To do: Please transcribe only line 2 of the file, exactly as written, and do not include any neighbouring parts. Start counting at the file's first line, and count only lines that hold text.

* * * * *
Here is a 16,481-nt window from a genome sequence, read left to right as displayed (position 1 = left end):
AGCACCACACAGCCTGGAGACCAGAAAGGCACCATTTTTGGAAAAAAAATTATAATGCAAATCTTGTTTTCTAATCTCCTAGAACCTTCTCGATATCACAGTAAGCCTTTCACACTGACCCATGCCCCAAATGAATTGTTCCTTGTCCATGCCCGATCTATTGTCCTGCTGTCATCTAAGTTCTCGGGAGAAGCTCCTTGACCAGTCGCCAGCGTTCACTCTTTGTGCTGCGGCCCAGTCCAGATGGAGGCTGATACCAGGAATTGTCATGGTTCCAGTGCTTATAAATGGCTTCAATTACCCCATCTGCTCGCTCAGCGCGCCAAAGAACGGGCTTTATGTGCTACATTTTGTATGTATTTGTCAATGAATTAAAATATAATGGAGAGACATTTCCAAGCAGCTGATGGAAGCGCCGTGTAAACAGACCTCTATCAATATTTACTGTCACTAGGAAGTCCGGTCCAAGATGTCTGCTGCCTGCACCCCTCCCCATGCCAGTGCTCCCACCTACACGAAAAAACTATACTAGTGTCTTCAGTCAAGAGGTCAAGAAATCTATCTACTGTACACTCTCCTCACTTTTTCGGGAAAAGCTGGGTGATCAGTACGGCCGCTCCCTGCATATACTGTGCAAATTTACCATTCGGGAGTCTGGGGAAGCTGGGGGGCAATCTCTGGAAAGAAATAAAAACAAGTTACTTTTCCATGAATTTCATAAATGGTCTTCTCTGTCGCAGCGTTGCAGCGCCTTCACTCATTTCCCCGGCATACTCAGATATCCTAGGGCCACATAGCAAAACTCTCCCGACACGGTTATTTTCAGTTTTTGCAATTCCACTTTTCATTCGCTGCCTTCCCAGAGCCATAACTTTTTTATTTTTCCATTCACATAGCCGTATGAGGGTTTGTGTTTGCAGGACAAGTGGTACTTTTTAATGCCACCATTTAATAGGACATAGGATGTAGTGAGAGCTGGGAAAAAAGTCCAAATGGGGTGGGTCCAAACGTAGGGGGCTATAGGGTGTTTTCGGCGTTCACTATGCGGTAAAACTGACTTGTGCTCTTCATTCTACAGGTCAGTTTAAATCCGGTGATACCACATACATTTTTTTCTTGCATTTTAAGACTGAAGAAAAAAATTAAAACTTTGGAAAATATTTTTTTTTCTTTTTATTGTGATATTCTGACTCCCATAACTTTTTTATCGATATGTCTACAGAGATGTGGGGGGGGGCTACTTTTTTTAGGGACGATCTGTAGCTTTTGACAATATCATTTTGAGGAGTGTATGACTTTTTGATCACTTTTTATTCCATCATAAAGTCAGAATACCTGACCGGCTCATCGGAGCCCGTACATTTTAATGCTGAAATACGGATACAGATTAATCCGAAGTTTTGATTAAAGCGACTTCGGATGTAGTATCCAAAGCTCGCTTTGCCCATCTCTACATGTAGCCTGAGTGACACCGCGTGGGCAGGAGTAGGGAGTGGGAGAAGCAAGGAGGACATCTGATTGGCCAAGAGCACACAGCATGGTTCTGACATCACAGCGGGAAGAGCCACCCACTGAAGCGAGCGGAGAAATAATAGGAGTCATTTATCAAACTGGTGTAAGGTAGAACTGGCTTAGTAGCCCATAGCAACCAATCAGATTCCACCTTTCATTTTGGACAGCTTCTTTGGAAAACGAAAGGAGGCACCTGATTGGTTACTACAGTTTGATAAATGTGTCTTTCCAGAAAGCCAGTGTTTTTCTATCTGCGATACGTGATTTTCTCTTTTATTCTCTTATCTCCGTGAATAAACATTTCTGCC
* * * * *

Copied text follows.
AGCACCACACAGCCTGGAGACCAGAAAGGCACCATTTTTGGAAAAAAAATTATAATGCAAATCTTGTTTTCTAATCTCCTAGAACCTTCTCGATATCACAGTAAGCCTTTCACACTGACCCATGCCCCAAATGAATTGTTCCTTGTCCATGCCCGATCTATTGTCCTGCTGTCATCTAAGTTCTCGGGAGAAGCTCCTTGACCAGTCGCCAGCGTTCACTCTTTGTGCTGCGGCCCAGTCCAGATGGAGGCTGATACCAGGAATTGTCATGGTTCCAGTGCTTATAAATGGCTTCAATTACCCCATCTGCTCGCTCAGCGCGCCAAAGAACGGGCTTTATGTGCTACATTTTGTATGTATTTGTCAATGAATTAAAATATAATGGAGAGACATTTCCAAGCAGCTGATGGAAGCGCCGTGTAAACAGACCTCTATCAATATTTACTGTCACTAGGAAGTCCGGTCCAAGATGTCTGCTGCCTGCACCCCTCCCCATGCCAGTGCTCCCACCTACACGAAAAAACTATACTAGTGTCTTCAGTCAAGAGGTCAAGAAATCTATCTACTGTACACTCTCCTCACTTTTTCGGGAAAAGCTGGGTGATCAGTACGGCCGCTCCCTGCATATACTGTGCAAATTTACCATTCGGGAGTCTGGGGAAGCTGGGGGGCAATCTCTGGAAAGAAATAAAAACAAGTTACTTTTCCATGAATTTCATAAATGGTCTTCTCTGTCGCAGCGTTGCAGCGCCTTCACTCATTTCCCCGGCATACTCAGATATCCTAGGGCCACATAGCAAAACTCTCCCGACACGGTTATTTTCAGTTTTTGCAATTCCACTTTTCATTCGCTGCCTTCCCAGAGCCATAACTTTTTTATTTTTCCATTCACATAGCCGTATGAGGGTTTGTGTTTGCAGGACAAGTGGTACTTTTTAATGCCACCATTTAATAGGACATAGGATGTAGTGAGAGCTGGGAAAAAAGTCCAAATGGGGTGGGTCCAAACGTAGGGGGCTATAGGGTGTTTTCGGCGTTCACTATGCGGTAAAACTGACTTGTGCTCTTCATTCTACAGGTCAGTTTAAATCCGGTGATACCACATACATTTTTTTCTTGCATTTTAAGACTGAAGAAAAAAATTAAAACTTTGGAAAATATTTTTTTTTCTTTTTATTGTGATATTCTGACTCCCATAACTTTTTTATCGATATGTCTACAGAGATGTGGGGGGGGGCTACTTTTTTTAGGGACGATCTGTAGCTTTTGACAATATCATTTTGAGGAGTGTATGACTTTTTGATCACTTTTTATTCCATCATAAAGTCAGAATACCTGACCGGCTCATCGGAGCCCGTACATTTTAATGCTGAAATACGGATACAGATTAATCCGAAGTTTTGATTAAAGCGACTTCGGATGTAGTATCCAAAGCTCGCTTTGCCCATCTCTACATGTAGCCTGAGTGACACCGCGTGGGCAGGAGTAGGGAGTGGGAGAAGCAAGGAGGACATCTGATTGGCCAAGAGCACACAGCATGGTTCTGACATCACAGCGGGAAGAGCCACCCACTGAAGCGAGCGGAGAAATAATAGGAGTCATTTATCAAACTGGTGTAAGGTAGAACTGGCTTAGTAGCCCATAGCAACCAATCAGATTCCACCTTTCATTTTGGACAGCTTCTTTGGAAAACGAAAGGAGGCACCTGATTGGTTACTACAGTTTGATAAATGTGTCTTTCCAGAAAGCCAGTGTTTTTCTATCTGCGATACGTGATTTTCTCTTTTATTCTCTTATCTCCGTGAATAAACATTTCTGCC